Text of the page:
Plaintiff now argues that under Maryland's choice of law principles, New York law applies given the choice-of-law provision in Section 10.07 of the MPA. Meridian, on the other hand, contends that the MPA, and the first amendment to the MPA, were executed between KGF and E3 only, and that the Servicing Rider executed among all three parties contains no choice-of-law provision.

In an action based upon diversity of citizenship - such as here - the district court must apply the law of the forum state, including its choice-of-law rules. Klaxon Co. v. Stentor Elec. Mfg. Co., 313 U.S. 487, 496-97, 61 S.Ct. 1020, 85 L.Ed. 1477 (1941). In contract actions, Maryland courts generally apply the law of the jurisdiction where the contract was made, pursuant to the principle of lex loci contractus. See, e.g., Allstate Ins. Co v. Hart, 327 Md. 526, 611 A.2d 100 (1992). Well-established Maryland law provides, however, that " parties to a contract may agree to the law which will govern their transaction, even as to an issue going to the validity of the contract." Kunda v. C.R. Bard, Inc., 671 F.3d 464, 469 (4th Cir. 2011) ( citing Kronovet v. Lipchin, 288 Md. 30, 43, 415 A.2d 1096 (1980) (emphasis added)).

Here, the choice-of-law provision is contained in the MPA, which only KGF and E3 executed. The MPA defined KGF as the Buyer and E3 as the Seller. Meridian was not a party to the MPA, although it signed the Servicing Rider, which states the following:

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Capitalized terms used and not defined herein shall have the meanings ascribed thereto in the above-listed Master Purchase Agreement. Buyer [E3] and SELLER [KGF] hereby agree that the Master Purchase Agreement between BUYER and SELLER, with respect to the Assignment Schedule only, shall be amended by this Rider, agreed to by and among BUYER, SELLER and MERIDIAN. All other terms and conditions of the Master Purchase Agreement, not amended herein, are ratified and affirmed and remain in full force and effect.

(ECF No. 38-1, at 51) (emphasis added). Defendant contends, " the Servicing Rider . . . set forth the obligations of Meridian to [KGF] . . . the Servicing Rider did not somehow impose upon Meridian the same duties to [KGF] that E3 had assumed in its contract with [KGF] (the MPA), and make Meridian the obligor to [KGF] under the MPA." (ECF No. 38, at 3); cf. Brock v. Entre Computer Centers, Inc., 933 F.2d 1253, 1259 (4th Cir. 1991) (holding that a choice-of-law provision in an original agreement applied to a subsequent agreement between the same parties that agreed to apply Virginia law). Courts in this district have applied the lex loci contractus principle where parties' agreements did not contain a choice-of-law provision. In Progressive Septic, Inc. v. SeptiTech, LLC, Civil Action No. ELH-09-03446, 2011 WL 939022, at *7 (D.Md. 2011), plaintiff alleged that SeptiTech breached the Distributor Agreement, which contained a choice-of-law provision and to which SeptiTech was not a party. The opinion reasoned that " [a]s SeptiTech was not a party to the Distributor Agreement in issue, and did not expressly assume it, the choice-of-law provision in that agreement (selecting Maine law) does not govern the question of whether SeptiTech's course of conduct constituted an implied assumption of the Distributor Agreement." [WL] at *9. Judge Hollander thus concluded that Maryland law applied pursuant to lex loci contractus.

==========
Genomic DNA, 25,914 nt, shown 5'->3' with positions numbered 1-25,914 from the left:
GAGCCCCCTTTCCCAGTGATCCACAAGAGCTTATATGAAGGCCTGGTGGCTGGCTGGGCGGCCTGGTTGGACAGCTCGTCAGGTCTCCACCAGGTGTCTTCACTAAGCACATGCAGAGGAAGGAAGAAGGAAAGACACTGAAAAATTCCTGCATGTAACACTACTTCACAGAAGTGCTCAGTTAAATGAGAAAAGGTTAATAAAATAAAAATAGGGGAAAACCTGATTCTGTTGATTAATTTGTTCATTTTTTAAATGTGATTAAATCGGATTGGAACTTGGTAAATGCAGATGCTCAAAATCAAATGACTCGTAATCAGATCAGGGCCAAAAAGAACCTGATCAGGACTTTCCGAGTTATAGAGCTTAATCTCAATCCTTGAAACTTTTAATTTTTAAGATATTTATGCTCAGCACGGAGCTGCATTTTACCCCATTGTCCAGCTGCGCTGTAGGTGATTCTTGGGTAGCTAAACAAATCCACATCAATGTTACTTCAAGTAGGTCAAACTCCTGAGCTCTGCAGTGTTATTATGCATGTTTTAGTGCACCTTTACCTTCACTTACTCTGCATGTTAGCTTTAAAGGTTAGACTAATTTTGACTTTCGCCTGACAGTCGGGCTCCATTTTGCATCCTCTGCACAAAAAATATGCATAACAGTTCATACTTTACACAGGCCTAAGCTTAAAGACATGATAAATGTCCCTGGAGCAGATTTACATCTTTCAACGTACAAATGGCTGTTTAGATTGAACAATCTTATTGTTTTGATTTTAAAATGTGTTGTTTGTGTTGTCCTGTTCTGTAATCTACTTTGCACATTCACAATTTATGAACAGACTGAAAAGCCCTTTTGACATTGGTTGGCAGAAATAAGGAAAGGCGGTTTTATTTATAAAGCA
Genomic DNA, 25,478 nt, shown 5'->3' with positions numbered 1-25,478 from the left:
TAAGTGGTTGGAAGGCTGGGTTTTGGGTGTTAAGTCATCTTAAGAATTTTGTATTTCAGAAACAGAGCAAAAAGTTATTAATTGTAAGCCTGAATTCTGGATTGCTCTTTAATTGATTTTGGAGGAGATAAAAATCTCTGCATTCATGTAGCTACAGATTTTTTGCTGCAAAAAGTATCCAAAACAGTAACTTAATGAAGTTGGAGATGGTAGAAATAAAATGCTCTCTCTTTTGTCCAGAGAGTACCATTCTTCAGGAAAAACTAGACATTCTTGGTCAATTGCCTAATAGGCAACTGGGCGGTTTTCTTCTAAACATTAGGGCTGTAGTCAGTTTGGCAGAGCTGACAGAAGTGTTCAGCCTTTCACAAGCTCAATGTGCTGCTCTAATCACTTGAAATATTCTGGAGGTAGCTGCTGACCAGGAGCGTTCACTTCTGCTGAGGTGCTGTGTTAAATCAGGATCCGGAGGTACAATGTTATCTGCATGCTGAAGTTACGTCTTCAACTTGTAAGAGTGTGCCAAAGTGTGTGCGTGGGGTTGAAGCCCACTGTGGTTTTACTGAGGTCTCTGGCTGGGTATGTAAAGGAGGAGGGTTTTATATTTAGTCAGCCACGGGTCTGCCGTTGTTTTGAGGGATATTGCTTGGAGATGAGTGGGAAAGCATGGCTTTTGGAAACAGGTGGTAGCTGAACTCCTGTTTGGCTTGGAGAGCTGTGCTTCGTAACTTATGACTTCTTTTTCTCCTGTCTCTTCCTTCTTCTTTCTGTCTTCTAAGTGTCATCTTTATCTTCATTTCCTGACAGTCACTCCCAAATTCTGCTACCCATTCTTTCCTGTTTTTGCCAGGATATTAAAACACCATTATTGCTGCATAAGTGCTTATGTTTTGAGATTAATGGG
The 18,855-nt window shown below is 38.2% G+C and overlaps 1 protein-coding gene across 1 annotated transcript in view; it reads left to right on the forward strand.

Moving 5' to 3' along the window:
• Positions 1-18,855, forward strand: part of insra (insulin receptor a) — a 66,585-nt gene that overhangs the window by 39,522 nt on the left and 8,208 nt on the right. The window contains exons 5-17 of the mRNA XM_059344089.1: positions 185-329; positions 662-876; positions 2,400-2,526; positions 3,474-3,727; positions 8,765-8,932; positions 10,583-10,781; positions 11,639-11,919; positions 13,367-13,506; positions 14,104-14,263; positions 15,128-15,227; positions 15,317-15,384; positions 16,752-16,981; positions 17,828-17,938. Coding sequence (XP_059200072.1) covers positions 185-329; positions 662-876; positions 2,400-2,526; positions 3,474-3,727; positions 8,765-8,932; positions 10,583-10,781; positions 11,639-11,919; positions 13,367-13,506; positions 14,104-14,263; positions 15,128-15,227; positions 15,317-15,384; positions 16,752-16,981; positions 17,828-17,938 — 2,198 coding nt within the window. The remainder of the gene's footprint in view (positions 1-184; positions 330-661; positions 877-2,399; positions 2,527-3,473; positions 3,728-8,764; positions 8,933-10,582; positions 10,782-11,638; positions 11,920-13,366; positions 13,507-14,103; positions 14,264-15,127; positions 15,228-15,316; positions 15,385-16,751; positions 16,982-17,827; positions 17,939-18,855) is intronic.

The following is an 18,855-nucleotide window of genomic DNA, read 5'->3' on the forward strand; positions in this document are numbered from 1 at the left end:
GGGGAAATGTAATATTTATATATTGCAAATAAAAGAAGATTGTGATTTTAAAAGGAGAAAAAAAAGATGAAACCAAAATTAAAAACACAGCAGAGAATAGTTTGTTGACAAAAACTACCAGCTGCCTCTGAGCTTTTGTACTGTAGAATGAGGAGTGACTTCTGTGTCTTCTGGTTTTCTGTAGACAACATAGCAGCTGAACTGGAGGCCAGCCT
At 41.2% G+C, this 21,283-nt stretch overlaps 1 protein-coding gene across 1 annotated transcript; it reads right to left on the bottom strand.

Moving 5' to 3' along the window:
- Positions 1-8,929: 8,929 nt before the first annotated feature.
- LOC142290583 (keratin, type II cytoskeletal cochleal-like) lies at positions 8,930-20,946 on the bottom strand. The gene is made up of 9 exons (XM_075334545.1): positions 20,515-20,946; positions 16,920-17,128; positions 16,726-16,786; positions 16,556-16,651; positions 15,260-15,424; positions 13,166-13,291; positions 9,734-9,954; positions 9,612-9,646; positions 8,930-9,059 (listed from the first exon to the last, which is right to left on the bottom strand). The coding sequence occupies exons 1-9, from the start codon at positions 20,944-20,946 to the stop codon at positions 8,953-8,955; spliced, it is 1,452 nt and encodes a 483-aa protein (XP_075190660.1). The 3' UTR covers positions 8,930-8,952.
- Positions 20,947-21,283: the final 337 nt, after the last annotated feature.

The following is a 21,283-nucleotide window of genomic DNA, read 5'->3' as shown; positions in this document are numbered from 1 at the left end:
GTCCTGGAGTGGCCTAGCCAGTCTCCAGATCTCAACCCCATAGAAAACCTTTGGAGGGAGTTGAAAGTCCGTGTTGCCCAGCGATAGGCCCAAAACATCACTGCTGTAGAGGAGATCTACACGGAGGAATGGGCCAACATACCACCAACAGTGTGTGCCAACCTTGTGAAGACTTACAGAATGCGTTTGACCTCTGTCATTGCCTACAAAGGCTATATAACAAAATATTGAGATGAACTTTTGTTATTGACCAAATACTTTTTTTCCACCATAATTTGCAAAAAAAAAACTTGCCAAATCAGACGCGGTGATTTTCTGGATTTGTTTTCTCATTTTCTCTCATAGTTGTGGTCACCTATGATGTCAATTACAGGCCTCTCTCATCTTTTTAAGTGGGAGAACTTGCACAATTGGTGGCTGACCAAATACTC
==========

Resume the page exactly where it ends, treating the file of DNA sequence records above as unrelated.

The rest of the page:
Here too, Meridian did not expressly assume E3's obligations under the MPA so as to be bound by the choice-of-law provision found in an agreement between KGF and E3, defined in the MPA as " Buyer" and " Seller," respectively. The parties to the Servicing Rider ratified and affirmed the terms and conditions of the MPA not amended by the Servicing Rider, which suggests that they agreed to maintain the status quo as to the provisions and obligations between KGF and E3 not affected by the Servicing Rider.[1] Notably, the choice-of-law provision in Section 10.07 of the MPA provides that " [t]his Agreement shall be construed in accordance with and governed by the laws of the State of New York." (ECF No. 38-1, at 14); see, e.g., Fidelity & Guar. Life Ins. Co. v. United Advisory Grp., Inc., Civil No. WDQ-13-0040, 2013 WL 322634, at *4 (D.Md. Jan. 25, 2013) (" The Producer Agreement governs the relationship between Fidelity and Quintera, []; the Loan Agreement governs the terms of the particular loan at issue . . . [t]he Producer agreement provides that, ' This Agreement is governed by the laws of the State of Maryland.' . . . [b]y contrast, the Loan Agreement contains no choice-of-law provision . . . Thus, the question becomes where the Loan Agreement was 'made.'" (emphasis in original) (internal quotations omitted)); Chubb & Son v. C & C Complete Servs., LLC, 919 F.Supp.2d 666, 676